- Information Icon: View why the incident was suggested as related by clicking on the icon in the top right corner of the Related Incidents card.
- Thumbs Up/Thumbs Down: Indicate whether you believe an incident is or isn’t related to the one you are investigating, and give our machine learning model feedback. Feedback is real-time, completely processed online, and it is applied to suggest future Related Incidents. You can click the numbers below the thumbs up/down to view who voted for each option. Note: the thumbs up/thumbs down component is only visible on incidents generated by the machine learning algorithm, and it takes about 5–10 human inputs to train our algorithm on a new behavior.
There are two types of Related Incidents:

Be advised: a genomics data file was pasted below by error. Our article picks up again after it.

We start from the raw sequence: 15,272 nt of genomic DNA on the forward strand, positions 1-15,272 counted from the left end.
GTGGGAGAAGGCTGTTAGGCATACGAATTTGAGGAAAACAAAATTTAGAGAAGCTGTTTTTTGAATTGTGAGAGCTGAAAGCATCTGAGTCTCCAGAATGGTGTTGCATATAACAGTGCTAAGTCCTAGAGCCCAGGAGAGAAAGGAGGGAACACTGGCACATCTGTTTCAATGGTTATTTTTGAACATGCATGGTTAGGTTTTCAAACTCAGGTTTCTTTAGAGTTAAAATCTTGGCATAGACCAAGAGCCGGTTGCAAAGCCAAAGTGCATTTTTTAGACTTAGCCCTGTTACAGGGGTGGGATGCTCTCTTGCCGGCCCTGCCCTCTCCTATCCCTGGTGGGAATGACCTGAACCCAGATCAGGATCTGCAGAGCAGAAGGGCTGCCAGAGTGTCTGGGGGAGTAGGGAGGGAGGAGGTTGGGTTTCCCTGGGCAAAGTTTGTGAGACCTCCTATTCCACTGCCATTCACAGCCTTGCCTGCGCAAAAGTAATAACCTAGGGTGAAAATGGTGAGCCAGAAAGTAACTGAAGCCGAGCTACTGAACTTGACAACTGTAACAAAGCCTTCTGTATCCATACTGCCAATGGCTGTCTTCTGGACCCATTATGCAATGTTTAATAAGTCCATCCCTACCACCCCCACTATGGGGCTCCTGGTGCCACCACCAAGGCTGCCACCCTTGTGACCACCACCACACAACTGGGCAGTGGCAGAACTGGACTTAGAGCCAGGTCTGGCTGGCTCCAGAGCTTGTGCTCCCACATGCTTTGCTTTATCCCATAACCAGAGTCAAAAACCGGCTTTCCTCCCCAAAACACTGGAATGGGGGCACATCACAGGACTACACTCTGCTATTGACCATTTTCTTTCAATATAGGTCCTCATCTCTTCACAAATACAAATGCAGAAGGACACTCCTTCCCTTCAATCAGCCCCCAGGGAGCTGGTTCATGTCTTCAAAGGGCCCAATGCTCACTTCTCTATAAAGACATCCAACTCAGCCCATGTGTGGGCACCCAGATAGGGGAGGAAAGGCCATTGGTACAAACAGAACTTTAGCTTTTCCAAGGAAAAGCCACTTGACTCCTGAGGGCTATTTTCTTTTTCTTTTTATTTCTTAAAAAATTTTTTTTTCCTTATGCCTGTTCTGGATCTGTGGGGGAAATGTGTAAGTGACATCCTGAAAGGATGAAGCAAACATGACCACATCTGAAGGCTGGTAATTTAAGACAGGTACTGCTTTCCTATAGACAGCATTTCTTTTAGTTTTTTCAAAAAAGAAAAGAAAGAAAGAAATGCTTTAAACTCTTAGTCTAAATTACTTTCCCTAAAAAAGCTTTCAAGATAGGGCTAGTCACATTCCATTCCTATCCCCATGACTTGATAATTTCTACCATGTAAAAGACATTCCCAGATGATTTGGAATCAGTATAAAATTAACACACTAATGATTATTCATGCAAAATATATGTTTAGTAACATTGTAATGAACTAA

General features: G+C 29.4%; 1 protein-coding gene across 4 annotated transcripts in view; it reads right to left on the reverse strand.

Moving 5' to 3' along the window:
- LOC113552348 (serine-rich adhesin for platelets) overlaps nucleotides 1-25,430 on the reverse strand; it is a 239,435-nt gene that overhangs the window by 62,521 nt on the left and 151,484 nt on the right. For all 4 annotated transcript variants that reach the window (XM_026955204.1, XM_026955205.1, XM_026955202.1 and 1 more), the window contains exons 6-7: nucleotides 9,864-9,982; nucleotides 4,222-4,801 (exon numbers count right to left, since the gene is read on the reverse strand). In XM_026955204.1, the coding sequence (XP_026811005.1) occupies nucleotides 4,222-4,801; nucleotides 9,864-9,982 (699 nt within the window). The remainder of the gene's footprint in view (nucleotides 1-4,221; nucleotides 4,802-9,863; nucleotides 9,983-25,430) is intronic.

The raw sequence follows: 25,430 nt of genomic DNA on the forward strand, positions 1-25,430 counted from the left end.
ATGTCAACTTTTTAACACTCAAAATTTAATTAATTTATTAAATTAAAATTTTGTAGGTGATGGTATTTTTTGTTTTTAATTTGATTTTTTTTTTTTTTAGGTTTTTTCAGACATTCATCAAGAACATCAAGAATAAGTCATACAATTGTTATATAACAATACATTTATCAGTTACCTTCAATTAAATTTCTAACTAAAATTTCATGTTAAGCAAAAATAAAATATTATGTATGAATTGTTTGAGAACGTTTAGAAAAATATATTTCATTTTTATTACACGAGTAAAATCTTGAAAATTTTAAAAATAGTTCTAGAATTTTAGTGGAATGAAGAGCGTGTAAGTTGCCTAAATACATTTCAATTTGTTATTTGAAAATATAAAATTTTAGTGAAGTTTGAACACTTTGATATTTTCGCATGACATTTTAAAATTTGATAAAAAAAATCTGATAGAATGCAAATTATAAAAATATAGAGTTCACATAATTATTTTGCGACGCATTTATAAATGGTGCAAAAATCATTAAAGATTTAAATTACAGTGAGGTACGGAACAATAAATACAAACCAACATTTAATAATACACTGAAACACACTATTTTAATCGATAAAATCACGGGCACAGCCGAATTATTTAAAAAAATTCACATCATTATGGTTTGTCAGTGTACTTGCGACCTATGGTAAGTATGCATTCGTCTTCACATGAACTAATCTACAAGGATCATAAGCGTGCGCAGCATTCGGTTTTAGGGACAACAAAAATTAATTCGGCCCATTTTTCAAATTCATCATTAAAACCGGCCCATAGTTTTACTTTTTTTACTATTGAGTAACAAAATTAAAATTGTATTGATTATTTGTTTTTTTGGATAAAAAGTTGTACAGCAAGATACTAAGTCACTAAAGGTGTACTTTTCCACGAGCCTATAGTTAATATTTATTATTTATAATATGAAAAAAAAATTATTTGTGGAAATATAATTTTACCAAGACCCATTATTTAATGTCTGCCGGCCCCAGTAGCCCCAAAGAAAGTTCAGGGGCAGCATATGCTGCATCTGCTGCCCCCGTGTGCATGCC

Machine Learning Based Related Incidents are determined by three main factors:
- How close in time the incidents were created.
- How related the alert metadata is.
- Human response behavior: Thumbs up/thumbs down and/or merging incidents across services.
You can identify Machine Learning Based Related Incidents by clicking on the icon or by the presence of the thumbs up/thumbs down feedback mechanism.
Some Related Incidents may be determined by your Technical or Business Service dependencies. When two incidents are triggered within five minutes of each other and one service is directly dependent on the other, these incidents will be marked as related. Similarly, if incidents occur within this time frame and share a parent Business Service, they will also be marked as related. These service relationships will be identified in the Dependency pane on individual Related Incident cards.
To view Related Incidents in the mobile app, tap your desired incident title to enter the incident details screen. If there are Related Incidents, at the bottom of the incidents details screen you will see a blue banner which prompts you to view these Related Incidents.
To access Related Incidents via API, please visit our API documentation.